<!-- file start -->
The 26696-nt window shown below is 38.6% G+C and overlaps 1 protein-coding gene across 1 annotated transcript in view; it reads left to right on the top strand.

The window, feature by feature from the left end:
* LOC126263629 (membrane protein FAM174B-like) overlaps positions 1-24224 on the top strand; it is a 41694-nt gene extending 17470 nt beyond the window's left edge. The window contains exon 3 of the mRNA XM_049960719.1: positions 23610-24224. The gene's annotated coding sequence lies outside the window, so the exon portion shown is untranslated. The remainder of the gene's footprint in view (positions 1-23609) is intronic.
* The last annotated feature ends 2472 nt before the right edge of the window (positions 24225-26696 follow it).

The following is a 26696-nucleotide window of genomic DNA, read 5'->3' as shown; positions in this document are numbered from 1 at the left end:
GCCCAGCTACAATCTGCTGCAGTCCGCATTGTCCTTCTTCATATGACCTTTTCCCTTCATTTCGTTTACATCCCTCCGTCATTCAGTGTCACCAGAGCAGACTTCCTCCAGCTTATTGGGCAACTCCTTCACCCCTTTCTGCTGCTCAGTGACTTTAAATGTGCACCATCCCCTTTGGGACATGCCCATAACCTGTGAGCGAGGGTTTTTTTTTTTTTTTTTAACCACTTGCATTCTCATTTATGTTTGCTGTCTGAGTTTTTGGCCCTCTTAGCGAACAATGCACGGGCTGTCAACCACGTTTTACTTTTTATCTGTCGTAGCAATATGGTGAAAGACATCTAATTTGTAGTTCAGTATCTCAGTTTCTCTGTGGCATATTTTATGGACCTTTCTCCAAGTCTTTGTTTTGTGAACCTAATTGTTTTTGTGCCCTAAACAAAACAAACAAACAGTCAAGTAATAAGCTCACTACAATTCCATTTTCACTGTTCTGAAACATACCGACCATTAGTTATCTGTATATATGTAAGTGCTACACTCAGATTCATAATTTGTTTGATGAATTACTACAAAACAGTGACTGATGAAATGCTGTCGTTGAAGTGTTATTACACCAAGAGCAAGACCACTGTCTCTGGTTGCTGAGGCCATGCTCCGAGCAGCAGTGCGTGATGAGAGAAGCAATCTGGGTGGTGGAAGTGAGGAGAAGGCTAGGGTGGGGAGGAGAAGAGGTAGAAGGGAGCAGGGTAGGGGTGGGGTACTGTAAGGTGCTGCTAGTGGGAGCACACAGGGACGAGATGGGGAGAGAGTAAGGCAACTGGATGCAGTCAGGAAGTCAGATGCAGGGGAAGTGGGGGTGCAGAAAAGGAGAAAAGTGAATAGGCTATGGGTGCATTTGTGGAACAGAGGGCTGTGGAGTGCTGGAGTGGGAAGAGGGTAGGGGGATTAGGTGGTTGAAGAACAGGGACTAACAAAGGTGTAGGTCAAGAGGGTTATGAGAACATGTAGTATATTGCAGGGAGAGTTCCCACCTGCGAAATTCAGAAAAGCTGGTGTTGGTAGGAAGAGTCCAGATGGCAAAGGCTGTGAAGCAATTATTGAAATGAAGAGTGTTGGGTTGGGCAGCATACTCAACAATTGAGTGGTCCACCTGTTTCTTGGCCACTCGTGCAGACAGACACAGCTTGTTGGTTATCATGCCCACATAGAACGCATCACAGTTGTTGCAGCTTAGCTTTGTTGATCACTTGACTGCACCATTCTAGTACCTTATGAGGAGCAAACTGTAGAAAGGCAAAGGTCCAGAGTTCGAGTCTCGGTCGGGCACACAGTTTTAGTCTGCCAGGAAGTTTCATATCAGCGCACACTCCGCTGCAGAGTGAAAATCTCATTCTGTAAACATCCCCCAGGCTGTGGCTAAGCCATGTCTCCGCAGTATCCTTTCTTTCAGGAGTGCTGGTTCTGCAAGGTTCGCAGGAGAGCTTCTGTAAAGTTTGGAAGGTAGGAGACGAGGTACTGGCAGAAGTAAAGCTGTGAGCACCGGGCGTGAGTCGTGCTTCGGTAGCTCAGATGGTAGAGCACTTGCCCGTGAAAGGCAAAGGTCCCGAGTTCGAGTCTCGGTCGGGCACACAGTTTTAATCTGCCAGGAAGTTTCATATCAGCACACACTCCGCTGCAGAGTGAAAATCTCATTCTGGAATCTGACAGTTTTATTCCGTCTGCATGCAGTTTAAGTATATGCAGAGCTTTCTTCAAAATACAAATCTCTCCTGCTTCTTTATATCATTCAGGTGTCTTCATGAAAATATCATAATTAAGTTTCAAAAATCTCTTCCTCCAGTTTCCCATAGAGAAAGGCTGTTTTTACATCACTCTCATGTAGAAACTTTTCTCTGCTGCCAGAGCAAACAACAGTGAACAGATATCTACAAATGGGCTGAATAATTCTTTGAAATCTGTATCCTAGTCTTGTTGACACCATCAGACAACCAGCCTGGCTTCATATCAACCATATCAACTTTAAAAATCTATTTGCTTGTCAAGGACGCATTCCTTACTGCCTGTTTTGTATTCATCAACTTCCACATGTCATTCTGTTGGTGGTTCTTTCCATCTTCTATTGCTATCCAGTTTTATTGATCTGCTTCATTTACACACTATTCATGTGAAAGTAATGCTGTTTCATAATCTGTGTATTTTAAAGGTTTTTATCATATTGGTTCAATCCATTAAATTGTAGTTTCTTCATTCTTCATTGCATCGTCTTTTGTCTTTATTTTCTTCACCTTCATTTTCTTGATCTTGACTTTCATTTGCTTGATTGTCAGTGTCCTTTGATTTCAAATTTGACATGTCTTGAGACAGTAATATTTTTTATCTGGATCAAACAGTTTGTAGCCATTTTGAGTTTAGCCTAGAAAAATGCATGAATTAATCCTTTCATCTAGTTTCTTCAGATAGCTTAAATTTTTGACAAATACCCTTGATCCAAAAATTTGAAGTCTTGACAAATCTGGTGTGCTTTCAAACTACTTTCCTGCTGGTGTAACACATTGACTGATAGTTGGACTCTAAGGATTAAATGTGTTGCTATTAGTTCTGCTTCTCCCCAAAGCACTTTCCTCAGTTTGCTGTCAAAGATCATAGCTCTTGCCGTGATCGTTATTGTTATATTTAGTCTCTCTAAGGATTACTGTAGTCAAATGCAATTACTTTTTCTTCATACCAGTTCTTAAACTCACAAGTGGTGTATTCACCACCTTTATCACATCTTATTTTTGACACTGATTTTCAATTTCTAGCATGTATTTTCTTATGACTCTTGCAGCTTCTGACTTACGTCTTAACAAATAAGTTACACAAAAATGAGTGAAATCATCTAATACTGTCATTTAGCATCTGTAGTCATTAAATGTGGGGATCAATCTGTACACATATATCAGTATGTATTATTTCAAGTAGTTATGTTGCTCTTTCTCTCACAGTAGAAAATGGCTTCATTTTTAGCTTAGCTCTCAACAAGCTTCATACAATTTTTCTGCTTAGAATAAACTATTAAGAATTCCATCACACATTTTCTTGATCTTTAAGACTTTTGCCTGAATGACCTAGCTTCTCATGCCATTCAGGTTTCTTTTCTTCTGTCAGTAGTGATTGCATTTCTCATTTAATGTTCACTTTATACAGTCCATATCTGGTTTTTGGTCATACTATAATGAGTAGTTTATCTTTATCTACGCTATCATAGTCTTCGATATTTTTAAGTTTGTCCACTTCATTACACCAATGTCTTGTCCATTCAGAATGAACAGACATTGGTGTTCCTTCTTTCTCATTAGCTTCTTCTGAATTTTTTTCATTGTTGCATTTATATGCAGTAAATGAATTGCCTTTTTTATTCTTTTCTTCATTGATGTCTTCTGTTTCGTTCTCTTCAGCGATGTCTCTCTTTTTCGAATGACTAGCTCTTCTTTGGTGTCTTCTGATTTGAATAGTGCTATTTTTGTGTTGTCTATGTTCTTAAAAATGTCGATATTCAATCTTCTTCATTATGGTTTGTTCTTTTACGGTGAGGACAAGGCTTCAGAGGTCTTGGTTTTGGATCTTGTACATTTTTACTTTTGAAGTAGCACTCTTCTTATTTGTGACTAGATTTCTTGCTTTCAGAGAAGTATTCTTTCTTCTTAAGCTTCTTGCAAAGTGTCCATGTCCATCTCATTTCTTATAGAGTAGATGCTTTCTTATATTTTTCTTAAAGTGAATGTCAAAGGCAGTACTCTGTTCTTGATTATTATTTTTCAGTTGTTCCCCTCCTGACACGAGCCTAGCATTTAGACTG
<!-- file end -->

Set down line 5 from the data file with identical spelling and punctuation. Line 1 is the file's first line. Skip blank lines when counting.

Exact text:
The following is a 26696-nucleotide window of genomic DNA, read 5'->3' as shown; positions in this document are numbered from 1 at the left end: